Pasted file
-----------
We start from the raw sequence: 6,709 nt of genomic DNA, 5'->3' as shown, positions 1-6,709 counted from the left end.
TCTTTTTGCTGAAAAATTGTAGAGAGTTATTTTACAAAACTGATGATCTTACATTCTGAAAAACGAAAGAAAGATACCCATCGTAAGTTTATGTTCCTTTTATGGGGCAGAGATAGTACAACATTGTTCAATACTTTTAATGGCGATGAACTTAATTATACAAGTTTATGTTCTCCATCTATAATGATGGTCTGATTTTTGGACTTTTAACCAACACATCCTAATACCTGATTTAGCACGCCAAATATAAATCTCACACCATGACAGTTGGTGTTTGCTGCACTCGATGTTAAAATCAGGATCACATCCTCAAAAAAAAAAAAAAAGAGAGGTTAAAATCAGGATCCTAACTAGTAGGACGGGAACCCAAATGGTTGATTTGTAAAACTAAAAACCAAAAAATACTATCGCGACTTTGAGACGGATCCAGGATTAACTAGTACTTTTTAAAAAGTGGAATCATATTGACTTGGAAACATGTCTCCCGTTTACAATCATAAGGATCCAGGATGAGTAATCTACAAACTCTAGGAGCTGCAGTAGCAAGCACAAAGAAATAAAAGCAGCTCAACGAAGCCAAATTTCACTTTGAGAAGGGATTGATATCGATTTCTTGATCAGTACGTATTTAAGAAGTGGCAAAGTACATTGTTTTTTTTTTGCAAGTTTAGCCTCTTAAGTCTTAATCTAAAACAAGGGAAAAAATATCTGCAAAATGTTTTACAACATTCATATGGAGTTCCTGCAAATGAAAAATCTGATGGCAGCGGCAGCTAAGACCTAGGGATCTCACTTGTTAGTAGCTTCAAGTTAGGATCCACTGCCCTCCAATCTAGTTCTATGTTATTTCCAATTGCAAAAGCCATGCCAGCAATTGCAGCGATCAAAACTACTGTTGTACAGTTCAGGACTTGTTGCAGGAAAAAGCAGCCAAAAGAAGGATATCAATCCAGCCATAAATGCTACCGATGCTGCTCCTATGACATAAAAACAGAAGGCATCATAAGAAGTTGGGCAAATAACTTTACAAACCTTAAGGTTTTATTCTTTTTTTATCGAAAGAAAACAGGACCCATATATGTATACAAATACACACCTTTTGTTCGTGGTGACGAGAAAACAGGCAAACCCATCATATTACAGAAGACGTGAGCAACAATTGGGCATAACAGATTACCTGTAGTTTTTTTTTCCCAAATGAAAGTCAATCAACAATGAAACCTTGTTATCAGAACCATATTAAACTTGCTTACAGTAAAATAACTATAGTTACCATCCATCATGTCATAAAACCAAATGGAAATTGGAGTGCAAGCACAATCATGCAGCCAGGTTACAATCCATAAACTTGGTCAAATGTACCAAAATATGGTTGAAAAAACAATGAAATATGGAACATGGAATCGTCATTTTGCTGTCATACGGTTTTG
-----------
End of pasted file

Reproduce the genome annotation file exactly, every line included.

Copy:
We start from the raw sequence: 6,709 nt of genomic DNA, 5'->3' as shown, positions 1-6,709 counted from the left end.
TCTTTTTGCTGAAAAATTGTAGAGAGTTATTTTACAAAACTGATGATCTTACATTCTGAAAAACGAAAGAAAGATACCCATCGTAAGTTTATGTTCCTTTTATGGGGCAGAGATAGTACAACATTGTTCAATACTTTTAATGGCGATGAACTTAATTATACAAGTTTATGTTCTCCATCTATAATGATGGTCTGATTTTTGGACTTTTAACCAACACATCCTAATACCTGATTTAGCACGCCAAATATAAATCTCACACCATGACAGTTGGTGTTTGCTGCACTCGATGTTAAAATCAGGATCACATCCTCAAAAAAAAAAAAAAAGAGAGGTTAAAATCAGGATCCTAACTAGTAGGACGGGAACCCAAATGGTTGATTTGTAAAACTAAAAACCAAAAAATACTATCGCGACTTTGAGACGGATCCAGGATTAACTAGTACTTTTTAAAAAGTGGAATCATATTGACTTGGAAACATGTCTCCCGTTTACAATCATAAGGATCCAGGATGAGTAATCTACAAACTCTAGGAGCTGCAGTAGCAAGCACAAAGAAATAAAAGCAGCTCAACGAAGCCAAATTTCACTTTGAGAAGGGATTGATATCGATTTCTTGATCAGTACGTATTTAAGAAGTGGCAAAGTACATTGTTTTTTTTTTGCAAGTTTAGCCTCTTAAGTCTTAATCTAAAACAAGGGAAAAAATATCTGCAAAATGTTTTACAACATTCATATGGAGTTCCTGCAAATGAAAAATCTGATGGCAGCGGCAGCTAAGACCTAGGGATCTCACTTGTTAGTAGCTTCAAGTTAGGATCCACTGCCCTCCAATCTAGTTCTATGTTATTTCCAATTGCAAAAGCCATGCCAGCAATTGCAGCGATCAAAACTACTGTTGTACAGTTCAGGACTTGTTGCAGGAAAAAGCAGCCAAAAGAAGGATATCAATCCAGCCATAAATGCTACCGATGCTGCTCCTATGACATAAAAACAGAAGGCATCATAAGAAGTTGGGCAAATAACTTTACAAACCTTAAGGTTTTATTCTTTTTTTATCGAAAGAAAACAGGACCCATATATGTATACAAATACACACCTTTTGTTCGTGGTGACGAGAAAACAGGCAAACCCATCATATTACAGAAGACGTGAGCAACAATTGGGCATAACAGATTACCTGTAGTTTTTTTTTCCCAAATGAAAGTCAATCAACAATGAAACCTTGTTATCAGAACCATATTAAACTTGCTTACAGTAAAATAACTATAGTTACCATCCATCATGTCATAAAACCAAATGGAAATTGGAGTGCAAGCACAATCATGCAGCCAGGTTACAATCCATAAACTTGGTCAAATGTACCAAAATATGGTTGAAAAAACAATGAAATATGGAACATGGAATCGTCATTTTGCTGTCATACGGTTTTG